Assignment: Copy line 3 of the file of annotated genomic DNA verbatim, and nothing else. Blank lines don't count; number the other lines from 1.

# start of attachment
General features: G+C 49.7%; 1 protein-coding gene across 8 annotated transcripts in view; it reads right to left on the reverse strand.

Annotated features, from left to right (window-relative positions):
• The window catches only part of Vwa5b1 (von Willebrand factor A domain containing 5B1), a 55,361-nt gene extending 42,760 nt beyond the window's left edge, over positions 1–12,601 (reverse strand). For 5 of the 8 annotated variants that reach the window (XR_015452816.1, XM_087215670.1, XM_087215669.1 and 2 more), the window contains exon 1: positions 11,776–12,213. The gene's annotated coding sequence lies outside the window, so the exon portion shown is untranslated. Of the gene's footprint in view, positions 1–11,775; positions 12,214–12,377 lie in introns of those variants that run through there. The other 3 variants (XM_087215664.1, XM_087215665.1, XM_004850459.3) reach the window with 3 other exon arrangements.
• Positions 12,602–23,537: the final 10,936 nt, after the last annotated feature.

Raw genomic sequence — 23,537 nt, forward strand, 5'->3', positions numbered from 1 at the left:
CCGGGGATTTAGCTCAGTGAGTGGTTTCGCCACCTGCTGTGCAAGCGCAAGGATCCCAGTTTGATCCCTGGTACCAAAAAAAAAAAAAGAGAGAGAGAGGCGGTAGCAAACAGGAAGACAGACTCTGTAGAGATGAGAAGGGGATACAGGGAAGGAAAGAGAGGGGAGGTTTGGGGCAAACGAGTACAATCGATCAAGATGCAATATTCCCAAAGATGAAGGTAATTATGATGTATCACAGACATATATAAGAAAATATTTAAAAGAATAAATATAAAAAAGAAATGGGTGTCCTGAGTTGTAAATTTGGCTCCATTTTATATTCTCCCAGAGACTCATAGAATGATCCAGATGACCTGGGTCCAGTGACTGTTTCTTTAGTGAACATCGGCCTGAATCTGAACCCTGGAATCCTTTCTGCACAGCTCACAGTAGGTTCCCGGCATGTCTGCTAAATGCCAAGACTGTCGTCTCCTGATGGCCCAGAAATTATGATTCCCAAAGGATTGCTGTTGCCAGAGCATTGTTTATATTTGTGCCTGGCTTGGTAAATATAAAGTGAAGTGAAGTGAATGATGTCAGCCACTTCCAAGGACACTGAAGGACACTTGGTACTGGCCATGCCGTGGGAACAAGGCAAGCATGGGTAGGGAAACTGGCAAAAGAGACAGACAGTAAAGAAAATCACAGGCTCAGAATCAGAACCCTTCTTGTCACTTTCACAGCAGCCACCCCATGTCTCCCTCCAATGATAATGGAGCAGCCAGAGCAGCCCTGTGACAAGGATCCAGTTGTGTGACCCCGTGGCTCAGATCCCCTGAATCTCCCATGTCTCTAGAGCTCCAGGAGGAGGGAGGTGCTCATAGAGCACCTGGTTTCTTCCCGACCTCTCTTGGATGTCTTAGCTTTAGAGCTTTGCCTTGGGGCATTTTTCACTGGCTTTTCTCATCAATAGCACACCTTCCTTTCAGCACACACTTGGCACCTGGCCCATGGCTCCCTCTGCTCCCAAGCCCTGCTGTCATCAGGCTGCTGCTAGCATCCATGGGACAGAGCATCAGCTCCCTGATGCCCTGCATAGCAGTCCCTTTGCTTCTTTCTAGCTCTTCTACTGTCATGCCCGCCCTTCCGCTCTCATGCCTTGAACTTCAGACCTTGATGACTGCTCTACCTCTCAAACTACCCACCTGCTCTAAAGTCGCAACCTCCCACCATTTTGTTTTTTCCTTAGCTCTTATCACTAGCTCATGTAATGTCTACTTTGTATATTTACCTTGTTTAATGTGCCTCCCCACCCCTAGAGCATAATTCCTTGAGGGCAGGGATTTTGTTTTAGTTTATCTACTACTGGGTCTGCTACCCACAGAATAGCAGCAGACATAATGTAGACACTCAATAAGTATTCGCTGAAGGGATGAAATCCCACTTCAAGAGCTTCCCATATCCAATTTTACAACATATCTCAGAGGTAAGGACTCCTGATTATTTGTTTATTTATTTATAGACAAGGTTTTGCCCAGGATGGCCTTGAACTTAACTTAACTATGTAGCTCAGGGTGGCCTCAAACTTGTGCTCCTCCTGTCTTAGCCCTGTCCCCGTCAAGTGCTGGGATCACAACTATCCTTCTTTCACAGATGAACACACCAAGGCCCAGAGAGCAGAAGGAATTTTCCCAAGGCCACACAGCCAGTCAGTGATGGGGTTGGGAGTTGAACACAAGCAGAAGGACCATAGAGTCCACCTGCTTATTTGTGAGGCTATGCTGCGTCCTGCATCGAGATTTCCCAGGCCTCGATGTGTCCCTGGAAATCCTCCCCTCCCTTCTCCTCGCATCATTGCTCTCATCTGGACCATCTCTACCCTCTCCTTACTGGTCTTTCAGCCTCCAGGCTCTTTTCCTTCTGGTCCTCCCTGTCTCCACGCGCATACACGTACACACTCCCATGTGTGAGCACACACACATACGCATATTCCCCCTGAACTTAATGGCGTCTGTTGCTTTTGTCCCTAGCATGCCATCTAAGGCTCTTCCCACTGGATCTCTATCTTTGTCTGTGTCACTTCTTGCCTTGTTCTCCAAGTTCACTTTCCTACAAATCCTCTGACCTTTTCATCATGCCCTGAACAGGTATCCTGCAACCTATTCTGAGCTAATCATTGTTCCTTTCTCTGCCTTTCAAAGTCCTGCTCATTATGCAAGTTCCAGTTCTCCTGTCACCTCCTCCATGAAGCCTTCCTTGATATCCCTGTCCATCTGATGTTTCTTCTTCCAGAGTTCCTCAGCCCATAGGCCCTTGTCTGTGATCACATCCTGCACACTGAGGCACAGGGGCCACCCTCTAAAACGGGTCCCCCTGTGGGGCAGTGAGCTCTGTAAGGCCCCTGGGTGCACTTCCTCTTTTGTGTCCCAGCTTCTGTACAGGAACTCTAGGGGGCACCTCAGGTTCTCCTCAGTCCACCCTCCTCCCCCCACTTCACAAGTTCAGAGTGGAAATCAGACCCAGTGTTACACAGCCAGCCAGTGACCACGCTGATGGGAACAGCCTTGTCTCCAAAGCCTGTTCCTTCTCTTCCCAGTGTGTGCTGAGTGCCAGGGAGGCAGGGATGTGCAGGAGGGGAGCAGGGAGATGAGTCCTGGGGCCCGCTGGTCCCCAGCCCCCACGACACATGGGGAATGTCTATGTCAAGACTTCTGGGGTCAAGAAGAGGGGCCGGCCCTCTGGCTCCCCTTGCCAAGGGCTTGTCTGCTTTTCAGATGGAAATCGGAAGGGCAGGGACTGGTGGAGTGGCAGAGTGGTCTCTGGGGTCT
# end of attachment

• The window catches only part of Vwa5b1 (von Willebrand factor A domain containing 5B1), a 55,361-nt gene extending 42,760 nt beyond the window's left edge, over positions 1–12,601 (reverse strand). For 5 of the 8 annotated variants that reach the window (XR_015452816.1, XM_087215670.1, XM_087215669.1 and 2 more), the window contains exon 1: positions 11,776–12,213. The gene's annotated coding sequence lies outside the window, so the exon portion shown is untranslated. Of the gene's footprint in view, positions 1–11,775; positions 12,214–12,377 lie in introns of those variants that run through there. The other 3 variants (XM_087215664.1, XM_087215665.1, XM_004850459.3) reach the window with 3 other exon arrangements.